I am always looking to update my home. Making it as fancy and custom as possible without breaking the bank. Having one of those floor mirror frames with a great chunky frame on it is something I always eye when in furniture stores. I decided to make a leaning mirror instead of buying. This is a really simple project, with a huge impact so follow along and learn how to make a DIY floor mirror frame!
I decided on the look I wanted for the mirror. I had a existing long mirror that stands about 4 feet high. It is frame less.
The supplies I used were:
- One pine board, enough to leave a edges of about 4 inches on the sides of the mirror
- 4 trim pieces (this is all particular to your specific style) I chose a simple sloped trim piece. These will be framing the larger board.
- 4 detailed interior trim pieces, this will be framing the mirror itself
- Desired dark stain, only a small amount was needed
Step One: Cut the Boards
To begin, the first step is cutting the board down to size. Most likely finding one with specific measurements won’t happen. I needed to cut off of the top, but the sides were just what I needed. Using a table saw and running the board through the saw.
You can also use a standard hand held saw and slice through as well if the board is not too thick. Mine is 1 inch thick. The board itself is about 4 inches wider on the 4 sides then the mirror itself. Just enough to add drama and finishing the frame.
Step Two: Measure the Mirror
Setting the mirror in the middle of the newly cut large board, it is time to measure and cut the trim pieces. Setting them in the designated spots around the mirror. Then marking where to cut.
I set my table saw at a 45 degree angle, allowing the corner to meet flush. Then pushing down and cutting the corners. Making sure the one is a correct cut, then measuring the other side and doing the same.
Step Three: Repeat with Trim
I did this for the 4 smaller detailed trim to frame the mirror itself. And repeated the process for the simple trim to frame the larger board. If you don’t have a table saw to measure a 45 degree cut you can always cut the pieces a little longer and one side and have the two ends meet the corner without the 45. Both ways will frame the mirror fine.
Step Four: Prep for Stain
Once all were cut it is time to stain. I chose a dark walnut stain. I have used this in the past and it gives a rich and dark feel to the wood. Laying each piece down on a surface covered with something to keep the stain contained.
Step Five: Staining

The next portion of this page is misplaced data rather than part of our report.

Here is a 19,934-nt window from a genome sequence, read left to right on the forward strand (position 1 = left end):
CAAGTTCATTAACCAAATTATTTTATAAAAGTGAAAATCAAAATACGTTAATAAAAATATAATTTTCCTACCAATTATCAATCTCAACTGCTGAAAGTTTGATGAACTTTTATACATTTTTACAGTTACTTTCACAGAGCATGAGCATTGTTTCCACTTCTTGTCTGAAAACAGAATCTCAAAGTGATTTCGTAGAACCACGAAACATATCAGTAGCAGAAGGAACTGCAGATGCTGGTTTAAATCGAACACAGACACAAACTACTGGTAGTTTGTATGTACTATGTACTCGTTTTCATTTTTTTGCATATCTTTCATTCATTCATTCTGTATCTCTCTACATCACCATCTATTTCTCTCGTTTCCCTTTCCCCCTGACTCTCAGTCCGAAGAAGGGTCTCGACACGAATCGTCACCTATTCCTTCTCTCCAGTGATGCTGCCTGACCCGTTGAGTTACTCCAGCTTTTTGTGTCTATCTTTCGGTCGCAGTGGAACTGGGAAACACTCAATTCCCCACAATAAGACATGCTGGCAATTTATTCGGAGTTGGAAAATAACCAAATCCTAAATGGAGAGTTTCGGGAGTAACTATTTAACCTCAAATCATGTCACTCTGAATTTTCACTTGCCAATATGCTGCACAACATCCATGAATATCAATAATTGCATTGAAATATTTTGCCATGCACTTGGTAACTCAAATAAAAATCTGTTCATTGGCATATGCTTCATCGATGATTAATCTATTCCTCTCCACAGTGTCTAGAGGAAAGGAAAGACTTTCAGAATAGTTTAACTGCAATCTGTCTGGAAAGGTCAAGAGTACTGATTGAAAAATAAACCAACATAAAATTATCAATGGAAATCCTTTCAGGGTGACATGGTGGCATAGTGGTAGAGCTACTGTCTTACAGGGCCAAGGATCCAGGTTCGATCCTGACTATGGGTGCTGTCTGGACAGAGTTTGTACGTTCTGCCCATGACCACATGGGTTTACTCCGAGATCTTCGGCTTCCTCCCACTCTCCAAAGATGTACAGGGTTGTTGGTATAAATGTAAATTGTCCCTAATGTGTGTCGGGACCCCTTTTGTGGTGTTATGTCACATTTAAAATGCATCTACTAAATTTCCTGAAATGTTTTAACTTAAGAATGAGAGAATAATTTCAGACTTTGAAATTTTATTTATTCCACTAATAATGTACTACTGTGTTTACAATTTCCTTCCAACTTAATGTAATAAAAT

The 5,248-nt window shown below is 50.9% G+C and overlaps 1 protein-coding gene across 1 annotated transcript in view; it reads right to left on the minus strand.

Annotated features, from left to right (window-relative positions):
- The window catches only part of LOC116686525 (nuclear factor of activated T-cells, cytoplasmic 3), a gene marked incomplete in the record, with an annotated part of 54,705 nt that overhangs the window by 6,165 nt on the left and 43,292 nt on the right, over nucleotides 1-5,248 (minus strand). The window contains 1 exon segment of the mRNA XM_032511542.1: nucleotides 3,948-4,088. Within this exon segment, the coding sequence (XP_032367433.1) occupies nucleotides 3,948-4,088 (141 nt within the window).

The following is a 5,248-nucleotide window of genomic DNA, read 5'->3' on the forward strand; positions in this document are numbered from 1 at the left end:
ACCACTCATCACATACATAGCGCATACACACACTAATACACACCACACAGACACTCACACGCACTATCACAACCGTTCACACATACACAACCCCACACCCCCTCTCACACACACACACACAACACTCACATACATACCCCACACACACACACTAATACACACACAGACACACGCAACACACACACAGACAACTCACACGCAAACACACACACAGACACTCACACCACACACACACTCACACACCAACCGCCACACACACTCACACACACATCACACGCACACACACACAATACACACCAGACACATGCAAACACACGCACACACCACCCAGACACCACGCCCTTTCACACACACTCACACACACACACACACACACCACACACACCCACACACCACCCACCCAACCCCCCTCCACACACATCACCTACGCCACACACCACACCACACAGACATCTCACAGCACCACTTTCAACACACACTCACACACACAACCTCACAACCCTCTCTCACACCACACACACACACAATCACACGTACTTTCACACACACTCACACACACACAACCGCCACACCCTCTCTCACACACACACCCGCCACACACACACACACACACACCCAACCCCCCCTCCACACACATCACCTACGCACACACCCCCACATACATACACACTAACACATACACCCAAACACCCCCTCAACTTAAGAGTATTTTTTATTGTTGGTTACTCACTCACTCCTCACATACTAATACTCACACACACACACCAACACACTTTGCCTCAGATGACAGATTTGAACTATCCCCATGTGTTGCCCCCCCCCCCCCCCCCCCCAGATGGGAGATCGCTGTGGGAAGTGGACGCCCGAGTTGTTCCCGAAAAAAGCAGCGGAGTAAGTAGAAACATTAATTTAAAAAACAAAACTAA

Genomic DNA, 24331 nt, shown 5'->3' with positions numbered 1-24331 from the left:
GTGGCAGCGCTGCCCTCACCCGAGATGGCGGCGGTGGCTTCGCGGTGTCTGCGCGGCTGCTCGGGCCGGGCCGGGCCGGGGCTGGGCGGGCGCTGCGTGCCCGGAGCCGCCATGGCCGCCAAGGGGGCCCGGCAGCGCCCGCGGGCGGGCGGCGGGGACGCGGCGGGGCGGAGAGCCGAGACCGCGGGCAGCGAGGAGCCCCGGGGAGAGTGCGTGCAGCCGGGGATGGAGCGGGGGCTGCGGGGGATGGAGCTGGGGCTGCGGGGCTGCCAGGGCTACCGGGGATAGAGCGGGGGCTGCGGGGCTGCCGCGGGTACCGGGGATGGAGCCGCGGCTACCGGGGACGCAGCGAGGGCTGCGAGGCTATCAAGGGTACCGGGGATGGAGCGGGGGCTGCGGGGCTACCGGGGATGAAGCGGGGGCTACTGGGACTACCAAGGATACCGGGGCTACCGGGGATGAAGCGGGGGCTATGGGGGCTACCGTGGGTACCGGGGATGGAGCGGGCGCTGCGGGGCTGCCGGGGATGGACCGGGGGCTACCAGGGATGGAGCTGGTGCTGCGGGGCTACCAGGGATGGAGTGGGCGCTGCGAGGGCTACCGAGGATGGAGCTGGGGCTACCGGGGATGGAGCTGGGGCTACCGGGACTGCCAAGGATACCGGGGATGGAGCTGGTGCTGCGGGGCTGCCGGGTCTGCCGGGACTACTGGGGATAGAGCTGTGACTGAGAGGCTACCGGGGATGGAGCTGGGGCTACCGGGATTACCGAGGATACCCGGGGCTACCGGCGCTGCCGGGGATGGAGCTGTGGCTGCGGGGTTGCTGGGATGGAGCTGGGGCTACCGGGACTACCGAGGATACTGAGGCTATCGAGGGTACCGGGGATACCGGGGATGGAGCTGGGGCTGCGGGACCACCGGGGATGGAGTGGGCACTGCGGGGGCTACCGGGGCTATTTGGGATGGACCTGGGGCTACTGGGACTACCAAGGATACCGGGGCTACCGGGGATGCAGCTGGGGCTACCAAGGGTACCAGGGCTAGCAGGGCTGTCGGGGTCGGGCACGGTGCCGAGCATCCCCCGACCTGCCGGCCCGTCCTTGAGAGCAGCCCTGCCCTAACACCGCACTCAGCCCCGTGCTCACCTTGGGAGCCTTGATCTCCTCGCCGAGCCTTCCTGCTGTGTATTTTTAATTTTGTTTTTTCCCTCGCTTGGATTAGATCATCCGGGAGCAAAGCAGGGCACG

I did not have to sand the pieces because they were untreated. If your wood is treated a simple light sanding with sand paper will do the trick and get it ready to be stained. Taking my gloved hand and dipping the rag in the stain. Wringing it out in the stain can. Then wiping the rag along the wood, going from side to side along the grain of the wood.
Moving quick and rubbing the stain in. If there is any dripping, wipe it quickly with the rag and it should blend into the wood fine. I did this for the large board and the outer trim pieces.
Step Six: Paint the Decorative Trim
While those were drying I took the smaller, detailed trim pieces that will frame the mirror itself. I wanted to spray paint them white. Using the can and keeping it a few inches away from the trim and running it along the trim itself.
Step Seven: Decide the Finish
Both stain and paint, I only did one coat. The more coats you do the less the wood grain will show through. I always feel that if you do more coats it will make the piece feel more modern and contemporary. Less stain coats make it feel more rustic. It is all preference. Unless the piece will have a lot of wear and tear one coat is fine.
Step Eight: Attach Mirror
Once they were all dry it is time attach the mirror to the large board. Using standard wood glue. I first measured and marked specifically where the mirror should be placed. making sure each side is even.
Once marked, I poured wood glue all over the surface where the mirror will sit. Then place the mirror on it and push it in. I then grabbed two baskets full of books and set it on top of the mirror to give it weight and help the glue do its job. I kept it like that for about 4 hours. Each wood glue is different though, so read the instructions for your specific glue.
Step Nine: Assemble
Now it was time to assemble the mirror. Lining up each trim piece and nailing them in. I used a small nail on each end of trim pieces and one in the center. It got the job done.
This mirror was what I was going for. A blend or rustic, and contemporary. I feel like the two toned with the white and the dark stain make it pop.
It creates a feeling of the mirror being a though out full piece for the home.
When looking to create a custom look for something, creating it yourself is always the more cost effective way to go.